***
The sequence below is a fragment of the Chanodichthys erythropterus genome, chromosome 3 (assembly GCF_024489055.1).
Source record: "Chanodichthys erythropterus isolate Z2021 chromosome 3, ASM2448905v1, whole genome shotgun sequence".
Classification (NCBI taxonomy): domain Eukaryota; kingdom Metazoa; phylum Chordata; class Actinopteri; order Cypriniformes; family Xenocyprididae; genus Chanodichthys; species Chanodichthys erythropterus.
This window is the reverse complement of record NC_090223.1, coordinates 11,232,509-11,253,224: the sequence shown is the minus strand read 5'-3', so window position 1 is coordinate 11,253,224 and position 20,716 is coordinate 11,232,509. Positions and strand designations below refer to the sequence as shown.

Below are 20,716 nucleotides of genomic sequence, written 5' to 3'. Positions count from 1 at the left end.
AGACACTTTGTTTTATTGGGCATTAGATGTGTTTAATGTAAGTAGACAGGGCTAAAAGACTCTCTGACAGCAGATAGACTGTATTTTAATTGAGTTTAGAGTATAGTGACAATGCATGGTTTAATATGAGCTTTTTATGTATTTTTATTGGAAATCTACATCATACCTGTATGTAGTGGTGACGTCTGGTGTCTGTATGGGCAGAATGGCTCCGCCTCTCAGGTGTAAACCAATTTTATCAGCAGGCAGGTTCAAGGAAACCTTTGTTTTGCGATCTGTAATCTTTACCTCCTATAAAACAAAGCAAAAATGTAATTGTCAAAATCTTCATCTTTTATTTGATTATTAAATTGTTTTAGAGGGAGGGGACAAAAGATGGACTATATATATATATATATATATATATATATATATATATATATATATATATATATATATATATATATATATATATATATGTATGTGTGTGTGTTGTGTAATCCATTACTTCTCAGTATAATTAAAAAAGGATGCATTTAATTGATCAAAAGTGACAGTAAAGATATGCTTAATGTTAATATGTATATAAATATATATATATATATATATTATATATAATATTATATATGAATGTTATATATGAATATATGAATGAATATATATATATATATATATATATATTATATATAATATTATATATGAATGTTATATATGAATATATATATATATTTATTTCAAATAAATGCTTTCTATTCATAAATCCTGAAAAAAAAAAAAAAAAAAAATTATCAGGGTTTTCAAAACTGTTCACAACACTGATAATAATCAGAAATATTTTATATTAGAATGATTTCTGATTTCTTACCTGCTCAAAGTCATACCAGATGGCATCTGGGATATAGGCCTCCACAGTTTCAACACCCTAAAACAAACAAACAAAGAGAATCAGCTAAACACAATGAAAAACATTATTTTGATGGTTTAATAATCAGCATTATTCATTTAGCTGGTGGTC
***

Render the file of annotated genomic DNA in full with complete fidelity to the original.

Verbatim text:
The sequence below is a fragment of the Chanodichthys erythropterus genome, chromosome 3 (assembly GCF_024489055.1).
Source record: "Chanodichthys erythropterus isolate Z2021 chromosome 3, ASM2448905v1, whole genome shotgun sequence".
Classification (NCBI taxonomy): domain Eukaryota; kingdom Metazoa; phylum Chordata; class Actinopteri; order Cypriniformes; family Xenocyprididae; genus Chanodichthys; species Chanodichthys erythropterus.
This window is the reverse complement of record NC_090223.1, coordinates 11,232,509-11,253,224: the sequence shown is the minus strand read 5'-3', so window position 1 is coordinate 11,253,224 and position 20,716 is coordinate 11,232,509. Positions and strand designations below refer to the sequence as shown.

Below are 20,716 nucleotides of genomic sequence, written 5' to 3'. Positions count from 1 at the left end.
AGACACTTTGTTTTATTGGGCATTAGATGTGTTTAATGTAAGTAGACAGGGCTAAAAGACTCTCTGACAGCAGATAGACTGTATTTTAATTGAGTTTAGAGTATAGTGACAATGCATGGTTTAATATGAGCTTTTTATGTATTTTTATTGGAAATCTACATCATACCTGTATGTAGTGGTGACGTCTGGTGTCTGTATGGGCAGAATGGCTCCGCCTCTCAGGTGTAAACCAATTTTATCAGCAGGCAGGTTCAAGGAAACCTTTGTTTTGCGATCTGTAATCTTTACCTCCTATAAAACAAAGCAAAAATGTAATTGTCAAAATCTTCATCTTTTATTTGATTATTAAATTGTTTTAGAGGGAGGGGACAAAAGATGGACTATATATATATATATATATATATATATATATATATATATATATATATATATATATATATATATATATATATATATATGTATGTGTGTGTGTTGTGTAATCCATTACTTCTCAGTATAATTAAAAAAGGATGCATTTAATTGATCAAAAGTGACAGTAAAGATATGCTTAATGTTAATATGTATATAAATATATATATATATATATATTATATATAATATTATATATGAATGTTATATATGAATATATGAATGAATATATATATATATATATATATATATTATATATAATATTATATATGAATGTTATATATGAATATATATATATATTTATTTCAAATAAATGCTTTCTATTCATAAATCCTGAAAAAAAAAAAAAAAAAAAATTATCAGGGTTTTCAAAACTGTTCACAACACTGATAATAATCAGAAATATTTTATATTAGAATGATTTCTGATTTCTTACCTGCTCAAAGTCATACCAGATGGCATCTGGGATATAGGCCTCCACAGTTTCAACACCCTAAAACAAACAAACAAAGAGAATCAGCTAAACACAATGAAAAACATTATTTTGATGGTTTAATAATCAGCATTATTCATTTAGCTGGTGGTC